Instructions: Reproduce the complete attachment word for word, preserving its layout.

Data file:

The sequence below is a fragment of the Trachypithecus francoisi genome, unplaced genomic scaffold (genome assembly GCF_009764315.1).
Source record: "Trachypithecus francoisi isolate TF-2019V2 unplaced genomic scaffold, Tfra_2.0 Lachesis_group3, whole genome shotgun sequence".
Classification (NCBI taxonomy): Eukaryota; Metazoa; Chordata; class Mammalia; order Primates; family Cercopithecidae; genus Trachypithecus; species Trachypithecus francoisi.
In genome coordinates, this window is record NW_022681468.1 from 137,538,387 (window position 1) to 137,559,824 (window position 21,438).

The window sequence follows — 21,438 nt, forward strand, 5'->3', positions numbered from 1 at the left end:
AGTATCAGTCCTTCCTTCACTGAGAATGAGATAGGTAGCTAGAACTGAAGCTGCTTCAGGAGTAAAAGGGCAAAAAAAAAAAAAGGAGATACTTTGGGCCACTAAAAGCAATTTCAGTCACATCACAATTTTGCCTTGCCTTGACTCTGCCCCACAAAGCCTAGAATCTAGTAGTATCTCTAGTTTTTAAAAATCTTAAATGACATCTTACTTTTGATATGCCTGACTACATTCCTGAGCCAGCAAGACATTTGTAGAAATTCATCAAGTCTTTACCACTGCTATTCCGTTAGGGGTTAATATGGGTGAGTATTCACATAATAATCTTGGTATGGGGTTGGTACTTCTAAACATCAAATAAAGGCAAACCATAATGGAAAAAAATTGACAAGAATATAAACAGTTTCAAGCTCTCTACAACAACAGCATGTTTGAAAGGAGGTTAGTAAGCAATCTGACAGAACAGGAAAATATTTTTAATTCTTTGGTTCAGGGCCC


The sequence below is a fragment of the Trachypithecus francoisi genome, unplaced genomic scaffold (genome assembly GCF_009764315.1).
Source record: "Trachypithecus francoisi isolate TF-2019V2 unplaced genomic scaffold, Tfra_2.0 Lachesis_group3, whole genome shotgun sequence".
Classification (NCBI taxonomy): Eukaryota; Metazoa; Chordata; class Mammalia; order Primates; family Cercopithecidae; genus Trachypithecus; species Trachypithecus francoisi.
In genome coordinates, this window is record NW_022681468.1 from 137,538,387 (window position 1) to 137,559,824 (window position 21,438).

The window sequence follows — 21,438 nt, forward strand, 5'->3', positions numbered from 1 at the left end:
AGTATCAGTCCTTCCTTCACTGAGAATGAGATAGGTAGCTAGAACTGAAGCTGCTTCAGGAGTAAAAGGGCAAAAAAAAAAAAAGGAGATACTTTGGGCCACTAAAAGCAATTTCAGTCACATCACAATTTTGCCTTGCCTTGACTCTGCCCCACAAAGCCTAGAATCTAGTAGTATCTCTAGTTTTTAAAAATCTTAAATGACATCTTACTTTTGATATGCCTGACTACATTCCTGAGCCAGCAAGACATTTGTAGAAATTCATCAAGTCTTTACCACTGCTATTCCGTTAGGGGTTAATATGGGTGAGTATTCACATAATAATCTTGGTATGGGGTTGGTACTTCTAAACATCAAATAAAGGCAAACCATAATGGAAAAAAATTGACAAGAATATAAACAGTTTCAAGCTCTCTACAACAACAGCATGTTTGAAAGGAGGTTAGTAAGCAATCTGACAGAACAGGAAAATATTTTTAATTCTTTGGTTCAGGGCCC